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Lawmakers discussed how to destroy ‘dirty archive’

by | May 20, 2013
shota rexviashvili

Deputy Chief Prosecutor Shota Rekhviashvili said the Prosecutor’s Office in 2012 asked the court 1 063 times for permission to conduct phone surveillance and as far as he remembers, in all cases the request was granted. (Ministry of Justice.)

TBILISI, DFWatch–The Ministry of Internal Affairs plans to partially destroy illegally recorded secret surveillance material in one week.

Deputy Interior Minister Levan Izoria said on Monday that this process will be conducted with the participation of society.

On Monday, two parliamentary committees, for judiciary and human rights, held a session at the Holiday Inn Hotel in Tbilisi. The session was attended by non-governmental organizations, media, foreign diplomats and other guests.

Izoria said an archive the Interior Ministry has, which is still used for investigations, contains footage which has been determined to be unnecessary for investigative purposes, and the ministry therefore plans to destroy it in a week. The footage was obtained illegally without permission.

The session of the parliamentary committees was dedicated to the topic of secret surveillance and archive of illegally and legally obtained footage, mainly obtained by the previous governments.

Giorgi Obgaidze, a member of the High Council of Justice, presented statistics of permissions for secret surveillance granted by the courts during the last three years.

He said in 2011 there were 7 195 mediations to the court to grant permission about conducting secret surveillance of phone conversation or other communications. 7 187 out of them were approved. In 2012 there were 5 951 appeals with same request and 5 939 out of them were granted. In first four months of 2013 there were 1195 appeals and 1064 were granted, which prompted someone in the hall to ask why the number of approved applications has decreased in 2013.

Giorgi Obgaidze said that in his opinion, the reason is improvement of the standard of the process of reviewing mediations at courts. Even though the guests did not view his answer as satisfying, he avoided giving another answer to this question.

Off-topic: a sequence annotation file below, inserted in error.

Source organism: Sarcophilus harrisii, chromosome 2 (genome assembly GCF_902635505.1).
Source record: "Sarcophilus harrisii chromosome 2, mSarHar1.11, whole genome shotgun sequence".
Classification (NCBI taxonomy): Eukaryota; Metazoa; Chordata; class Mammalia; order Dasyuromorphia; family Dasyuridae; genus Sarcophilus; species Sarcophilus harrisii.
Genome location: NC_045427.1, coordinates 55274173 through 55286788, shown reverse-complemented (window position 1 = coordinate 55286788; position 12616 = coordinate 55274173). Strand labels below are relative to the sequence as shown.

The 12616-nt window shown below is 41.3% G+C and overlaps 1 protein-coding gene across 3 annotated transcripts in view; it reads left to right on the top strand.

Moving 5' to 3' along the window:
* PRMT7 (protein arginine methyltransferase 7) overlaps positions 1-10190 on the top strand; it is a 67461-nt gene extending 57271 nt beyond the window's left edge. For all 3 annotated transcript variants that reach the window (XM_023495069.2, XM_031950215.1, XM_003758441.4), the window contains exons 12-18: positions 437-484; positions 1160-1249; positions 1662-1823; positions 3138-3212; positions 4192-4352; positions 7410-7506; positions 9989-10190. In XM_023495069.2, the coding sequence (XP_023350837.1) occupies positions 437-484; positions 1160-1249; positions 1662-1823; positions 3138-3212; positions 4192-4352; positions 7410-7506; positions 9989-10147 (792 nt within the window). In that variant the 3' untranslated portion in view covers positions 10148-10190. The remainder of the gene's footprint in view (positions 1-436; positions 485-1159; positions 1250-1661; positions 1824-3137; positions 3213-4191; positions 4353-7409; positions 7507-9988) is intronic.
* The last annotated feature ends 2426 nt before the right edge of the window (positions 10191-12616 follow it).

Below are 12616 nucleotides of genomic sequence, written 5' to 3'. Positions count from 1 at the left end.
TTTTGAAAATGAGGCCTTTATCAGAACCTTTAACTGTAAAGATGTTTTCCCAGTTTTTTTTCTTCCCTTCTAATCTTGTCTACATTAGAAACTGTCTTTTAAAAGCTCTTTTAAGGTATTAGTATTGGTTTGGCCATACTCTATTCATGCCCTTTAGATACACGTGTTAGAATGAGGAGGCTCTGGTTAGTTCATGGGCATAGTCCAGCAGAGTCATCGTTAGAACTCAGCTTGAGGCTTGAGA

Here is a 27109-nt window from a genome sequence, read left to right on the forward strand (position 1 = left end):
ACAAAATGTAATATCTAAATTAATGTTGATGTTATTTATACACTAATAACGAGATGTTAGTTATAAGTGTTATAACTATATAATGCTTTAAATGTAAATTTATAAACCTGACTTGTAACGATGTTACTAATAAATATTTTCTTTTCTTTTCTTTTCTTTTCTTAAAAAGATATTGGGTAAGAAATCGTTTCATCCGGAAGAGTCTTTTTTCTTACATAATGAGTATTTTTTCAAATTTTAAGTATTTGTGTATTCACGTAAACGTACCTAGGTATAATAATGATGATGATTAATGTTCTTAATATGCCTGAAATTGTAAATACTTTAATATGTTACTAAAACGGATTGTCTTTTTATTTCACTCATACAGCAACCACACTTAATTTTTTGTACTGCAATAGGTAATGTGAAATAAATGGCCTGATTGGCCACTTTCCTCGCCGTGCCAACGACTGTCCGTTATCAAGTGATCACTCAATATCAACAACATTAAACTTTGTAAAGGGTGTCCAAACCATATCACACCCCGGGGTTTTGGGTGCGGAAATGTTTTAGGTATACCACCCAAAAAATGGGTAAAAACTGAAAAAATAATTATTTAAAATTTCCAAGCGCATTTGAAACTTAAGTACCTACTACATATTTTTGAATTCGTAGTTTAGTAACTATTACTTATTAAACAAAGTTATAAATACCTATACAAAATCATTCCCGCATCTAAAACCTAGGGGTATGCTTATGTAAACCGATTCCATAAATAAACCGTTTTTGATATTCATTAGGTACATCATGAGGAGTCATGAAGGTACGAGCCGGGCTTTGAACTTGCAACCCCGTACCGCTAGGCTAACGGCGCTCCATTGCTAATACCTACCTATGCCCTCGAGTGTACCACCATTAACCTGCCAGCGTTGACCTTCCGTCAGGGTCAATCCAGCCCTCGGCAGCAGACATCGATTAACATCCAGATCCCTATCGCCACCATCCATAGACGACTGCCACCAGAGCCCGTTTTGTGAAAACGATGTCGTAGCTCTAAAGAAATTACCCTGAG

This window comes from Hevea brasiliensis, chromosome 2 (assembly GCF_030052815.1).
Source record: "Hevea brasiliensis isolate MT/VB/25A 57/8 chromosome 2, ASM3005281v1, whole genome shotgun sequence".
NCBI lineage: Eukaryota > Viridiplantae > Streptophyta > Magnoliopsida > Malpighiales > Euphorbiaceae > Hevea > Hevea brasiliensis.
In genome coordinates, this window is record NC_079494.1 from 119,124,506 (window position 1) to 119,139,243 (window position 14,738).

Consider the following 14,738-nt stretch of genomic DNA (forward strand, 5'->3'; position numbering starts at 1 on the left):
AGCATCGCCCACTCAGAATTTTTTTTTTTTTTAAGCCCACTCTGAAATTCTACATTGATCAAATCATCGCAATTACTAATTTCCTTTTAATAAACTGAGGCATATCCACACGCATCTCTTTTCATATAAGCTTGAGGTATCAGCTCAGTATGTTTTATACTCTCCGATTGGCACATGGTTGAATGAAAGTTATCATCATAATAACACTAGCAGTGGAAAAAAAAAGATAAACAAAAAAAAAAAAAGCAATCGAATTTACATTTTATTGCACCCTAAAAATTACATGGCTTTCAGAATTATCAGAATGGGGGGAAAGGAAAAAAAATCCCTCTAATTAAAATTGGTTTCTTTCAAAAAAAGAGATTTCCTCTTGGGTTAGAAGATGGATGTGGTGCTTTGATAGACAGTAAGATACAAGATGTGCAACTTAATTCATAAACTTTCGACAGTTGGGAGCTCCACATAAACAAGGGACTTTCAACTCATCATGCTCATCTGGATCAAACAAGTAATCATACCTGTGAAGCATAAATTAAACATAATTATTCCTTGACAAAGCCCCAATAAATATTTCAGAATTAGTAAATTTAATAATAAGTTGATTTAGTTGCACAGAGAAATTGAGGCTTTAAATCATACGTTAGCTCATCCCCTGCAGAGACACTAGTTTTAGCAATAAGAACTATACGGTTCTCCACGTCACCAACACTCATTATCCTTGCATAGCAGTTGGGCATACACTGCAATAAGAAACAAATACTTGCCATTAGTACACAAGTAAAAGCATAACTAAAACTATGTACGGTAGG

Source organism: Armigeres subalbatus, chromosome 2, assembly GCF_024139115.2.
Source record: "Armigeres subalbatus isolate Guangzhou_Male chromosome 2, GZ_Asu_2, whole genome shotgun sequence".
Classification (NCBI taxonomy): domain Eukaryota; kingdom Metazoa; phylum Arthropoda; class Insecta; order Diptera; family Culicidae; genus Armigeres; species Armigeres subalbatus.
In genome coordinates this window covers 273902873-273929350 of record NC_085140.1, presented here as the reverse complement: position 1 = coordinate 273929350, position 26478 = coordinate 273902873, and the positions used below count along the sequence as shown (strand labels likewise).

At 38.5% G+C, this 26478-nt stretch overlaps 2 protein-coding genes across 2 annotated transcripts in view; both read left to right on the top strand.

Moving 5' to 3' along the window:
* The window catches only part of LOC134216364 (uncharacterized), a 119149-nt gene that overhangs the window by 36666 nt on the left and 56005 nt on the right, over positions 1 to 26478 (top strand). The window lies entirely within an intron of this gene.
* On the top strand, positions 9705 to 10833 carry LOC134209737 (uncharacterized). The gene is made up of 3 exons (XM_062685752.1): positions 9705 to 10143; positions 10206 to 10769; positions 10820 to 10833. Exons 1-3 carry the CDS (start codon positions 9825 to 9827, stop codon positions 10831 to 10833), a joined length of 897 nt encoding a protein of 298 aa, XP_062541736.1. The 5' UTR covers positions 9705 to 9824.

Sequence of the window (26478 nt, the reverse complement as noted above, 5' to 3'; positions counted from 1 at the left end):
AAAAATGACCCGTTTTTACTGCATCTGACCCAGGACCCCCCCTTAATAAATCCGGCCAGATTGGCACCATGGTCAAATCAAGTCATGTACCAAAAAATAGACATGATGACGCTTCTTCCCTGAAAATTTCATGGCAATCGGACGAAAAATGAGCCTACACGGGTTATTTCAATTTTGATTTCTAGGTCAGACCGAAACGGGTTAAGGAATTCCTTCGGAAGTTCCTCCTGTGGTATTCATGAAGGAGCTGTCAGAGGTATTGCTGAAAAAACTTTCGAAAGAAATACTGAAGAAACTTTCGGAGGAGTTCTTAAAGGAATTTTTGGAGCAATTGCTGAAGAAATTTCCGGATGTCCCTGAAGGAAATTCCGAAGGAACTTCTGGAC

Pavle Kublashvili from the parliamentary opposition said after the meeting that it is important to destroy the archive of footage, but there are no guarantees that the footage will not be used for black-mail. He mentioned as example the recent episode when the deputy interior minister was detained for posting a secretly recorded sex tape on the Internet, but was released on bail.

The Prosecutor’s Office asked the court to sentence Gela Khvedelidze, former Deputy Interior Minister, to pretrial detention, but the court released him on bail.

Deputy Chief Prosecutor Shota Rekhviashvili, who was present at today’s meeting, said that his office has appealed this court decision.

Deputy Interior Minister Levan Izoria said that Khvedelidze was one of the few persons who had access to the archive of footage, but now when his position is vacant, the  body is responsible for securing the footage.

Izoria underlined that one of the main problems is that there is no statistic or any type of categorized data about the footage which is kept at the ministry, specifically at the operative-technical department, and now it is important to describe and systematize the whole archive.

Shota Rekhviashvili also presented statistics made by the Prosecutor’s Office last year. He said that there were 1 063 mediations to courts to allow phone surveillance and ‘as far as he remembers’ all of them were granted.

He noted that there have been only four or five cases when there were appeals to destroy footage which wasn’t necessary for the investigation.

During the meeting, another risk which was noted was that there are no guarantees that if the government destroys the footage there won’t be any copies of this footage somewhere, and yet there are no mechanisms to prevent this from happening.

Members of the parliamentary commissions said it was necessary to improve the law about operative-seeking works, which was adopted in 1999 and brought examples from the practice in Western countries.

Deputy Justice Minister Alexandre Baramidze said that the situation in the country gives the impression of ‘a classic police state or a soviet state,’ so amendments are necessary.



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